Most employers and employees have heard of workers compensation but very few really understand how the workers compensation program is structured in Canada. At the onset, it is very important to keep in mind that workers’ compensation is not a nationally administered program. It is actually a number of separate disability insurance programs run by each provincial or territorial government. Each provincial workers’ compensation board is responsible for compensating workers within their jurisdiction for any lost income as a result of a disability directly caused by a job related accident or illness.
So who is covered?
There really isn’t an answer that applies to all provinces in regards to the question of who is covered. Every province has established criteria for the participation of employers within their provincial legislation. In certain industries, participation of the employer is a requirement while in others, participating in the workers’ compensation program is optional. To find out if your industry is part of the mandatory participation list you can reference provincial statutes here or contact your local WSIB office for assistance.
What types of disabilities are covered?
Any benefits payable under the workers’ compensation program are only applicable to employees who have lost income due to an illness or injury that happened in the workplace. It is important to differentiate this from any other disability plan, individually owned or employer provided. For an injury or illness to be covered under workers compensation, the injury or illness must have been caused while the employee was performing their work duties or as a result of something in the employee’s workplace related to the physical requirements of their job.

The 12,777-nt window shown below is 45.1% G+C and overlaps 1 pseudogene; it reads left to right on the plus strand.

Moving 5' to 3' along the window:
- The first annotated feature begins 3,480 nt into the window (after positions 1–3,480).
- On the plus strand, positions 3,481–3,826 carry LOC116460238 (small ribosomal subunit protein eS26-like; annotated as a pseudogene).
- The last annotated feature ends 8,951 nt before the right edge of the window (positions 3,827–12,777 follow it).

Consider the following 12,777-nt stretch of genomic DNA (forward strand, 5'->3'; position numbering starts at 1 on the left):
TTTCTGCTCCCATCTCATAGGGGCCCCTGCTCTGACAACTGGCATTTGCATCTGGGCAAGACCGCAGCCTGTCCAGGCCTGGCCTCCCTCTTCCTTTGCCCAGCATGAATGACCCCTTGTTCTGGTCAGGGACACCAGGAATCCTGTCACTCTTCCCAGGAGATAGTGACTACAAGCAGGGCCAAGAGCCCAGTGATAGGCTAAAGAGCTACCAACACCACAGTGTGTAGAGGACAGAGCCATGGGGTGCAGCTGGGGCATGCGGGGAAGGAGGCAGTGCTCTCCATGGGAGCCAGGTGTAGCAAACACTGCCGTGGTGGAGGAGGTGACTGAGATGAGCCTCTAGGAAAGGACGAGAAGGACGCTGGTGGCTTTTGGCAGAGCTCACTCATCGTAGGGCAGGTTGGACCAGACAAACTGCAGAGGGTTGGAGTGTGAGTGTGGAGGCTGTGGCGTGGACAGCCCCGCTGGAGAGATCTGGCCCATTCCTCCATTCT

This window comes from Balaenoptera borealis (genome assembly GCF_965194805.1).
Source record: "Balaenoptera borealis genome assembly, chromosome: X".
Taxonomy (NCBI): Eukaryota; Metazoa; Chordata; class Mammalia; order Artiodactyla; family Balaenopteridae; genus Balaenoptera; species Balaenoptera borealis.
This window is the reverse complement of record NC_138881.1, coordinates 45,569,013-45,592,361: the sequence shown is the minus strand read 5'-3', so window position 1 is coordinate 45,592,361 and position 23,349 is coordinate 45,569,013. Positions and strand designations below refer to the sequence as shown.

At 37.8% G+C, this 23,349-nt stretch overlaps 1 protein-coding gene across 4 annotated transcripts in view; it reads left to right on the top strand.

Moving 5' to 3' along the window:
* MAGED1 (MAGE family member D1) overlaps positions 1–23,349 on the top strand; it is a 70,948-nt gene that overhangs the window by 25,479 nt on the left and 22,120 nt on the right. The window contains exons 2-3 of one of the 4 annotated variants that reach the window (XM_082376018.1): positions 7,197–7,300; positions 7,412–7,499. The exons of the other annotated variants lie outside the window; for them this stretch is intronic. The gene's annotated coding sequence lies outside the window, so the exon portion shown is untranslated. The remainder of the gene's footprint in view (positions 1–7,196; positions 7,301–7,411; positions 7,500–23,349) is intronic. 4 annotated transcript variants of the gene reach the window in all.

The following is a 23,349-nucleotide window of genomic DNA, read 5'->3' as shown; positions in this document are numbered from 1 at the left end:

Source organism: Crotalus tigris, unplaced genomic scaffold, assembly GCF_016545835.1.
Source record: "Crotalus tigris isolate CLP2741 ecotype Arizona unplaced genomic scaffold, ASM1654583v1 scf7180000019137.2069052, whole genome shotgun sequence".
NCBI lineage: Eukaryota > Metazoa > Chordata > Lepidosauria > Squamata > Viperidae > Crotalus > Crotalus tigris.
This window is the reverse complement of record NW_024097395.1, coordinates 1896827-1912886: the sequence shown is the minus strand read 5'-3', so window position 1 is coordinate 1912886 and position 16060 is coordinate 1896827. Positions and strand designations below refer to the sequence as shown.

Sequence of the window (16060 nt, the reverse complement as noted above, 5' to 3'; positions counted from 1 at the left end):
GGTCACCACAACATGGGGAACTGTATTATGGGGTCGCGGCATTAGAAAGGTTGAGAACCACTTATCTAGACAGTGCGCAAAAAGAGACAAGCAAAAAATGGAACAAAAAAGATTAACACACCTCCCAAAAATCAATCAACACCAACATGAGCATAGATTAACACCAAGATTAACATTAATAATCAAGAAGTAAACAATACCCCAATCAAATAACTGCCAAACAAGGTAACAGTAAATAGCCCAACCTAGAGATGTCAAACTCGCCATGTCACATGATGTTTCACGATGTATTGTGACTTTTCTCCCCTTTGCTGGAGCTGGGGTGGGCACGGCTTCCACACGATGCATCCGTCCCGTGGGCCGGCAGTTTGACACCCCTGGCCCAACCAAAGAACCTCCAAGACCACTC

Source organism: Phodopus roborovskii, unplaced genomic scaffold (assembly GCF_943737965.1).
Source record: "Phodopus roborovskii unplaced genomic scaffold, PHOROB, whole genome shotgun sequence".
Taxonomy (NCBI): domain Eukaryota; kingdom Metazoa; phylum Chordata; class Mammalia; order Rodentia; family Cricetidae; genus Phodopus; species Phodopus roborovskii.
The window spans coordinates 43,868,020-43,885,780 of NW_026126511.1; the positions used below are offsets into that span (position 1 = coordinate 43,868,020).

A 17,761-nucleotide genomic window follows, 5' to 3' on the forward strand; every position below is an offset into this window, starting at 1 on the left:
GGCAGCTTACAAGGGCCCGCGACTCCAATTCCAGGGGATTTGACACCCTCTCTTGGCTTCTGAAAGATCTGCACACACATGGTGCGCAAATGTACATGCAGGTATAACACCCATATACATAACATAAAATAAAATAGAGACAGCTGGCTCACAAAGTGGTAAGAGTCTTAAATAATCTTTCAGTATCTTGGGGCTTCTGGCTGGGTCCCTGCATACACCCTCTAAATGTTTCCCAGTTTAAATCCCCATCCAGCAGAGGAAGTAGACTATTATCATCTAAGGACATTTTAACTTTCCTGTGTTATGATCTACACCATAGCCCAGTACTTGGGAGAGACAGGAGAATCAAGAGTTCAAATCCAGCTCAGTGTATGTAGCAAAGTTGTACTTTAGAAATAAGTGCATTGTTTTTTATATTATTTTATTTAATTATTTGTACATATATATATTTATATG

As an example, let’s say that Mark Booth and Patricia Kucherawy both work for Fergusson Industries, an employer who is either required to or chooses to participate in their provincial workers’ compensation program. Last Friday, Mark was filing documents and a box of old paperwork fell off a shelf and broke one of Mark’s legs. That same day Patricia was forced to go home due to symptoms of a severe case of the flu that she had contracted from a co-worker. Both Mark and Patricia are forced to take time off, however, only Mark will be eligible for workers’ compensation because he sustained injuries while performing the duties directly related to the operation of the business. Patricia on the other hand is not eligible for compensation because her loss of time and income was not due to a work related injury or an illness directly related to the physical requirements of her job.
Disabilities or injuries under workers compensation can be temporary or permanent, and can also be total or partial. If the injury or illness results in a partial disability, then pro-rated benefits may be paid to the employee.
For more information regarding your workers’ compensation disability benefits in Ontario, please see the Ontario WSIB contact details below.
Workplace Safety and Insurance Board
200 Front Street West
Toronto ON M5V 3J1
Telephone: (416) 344-1000 or Toll-Free: 1-800-387-5540
Ontario Toll-free 1-800-387-0750
Fax: (416) 344-4684
For assistance in securing individually owned disability benefits, please reach out to me directly and I will guide you through the process of choosing the right product for your needs.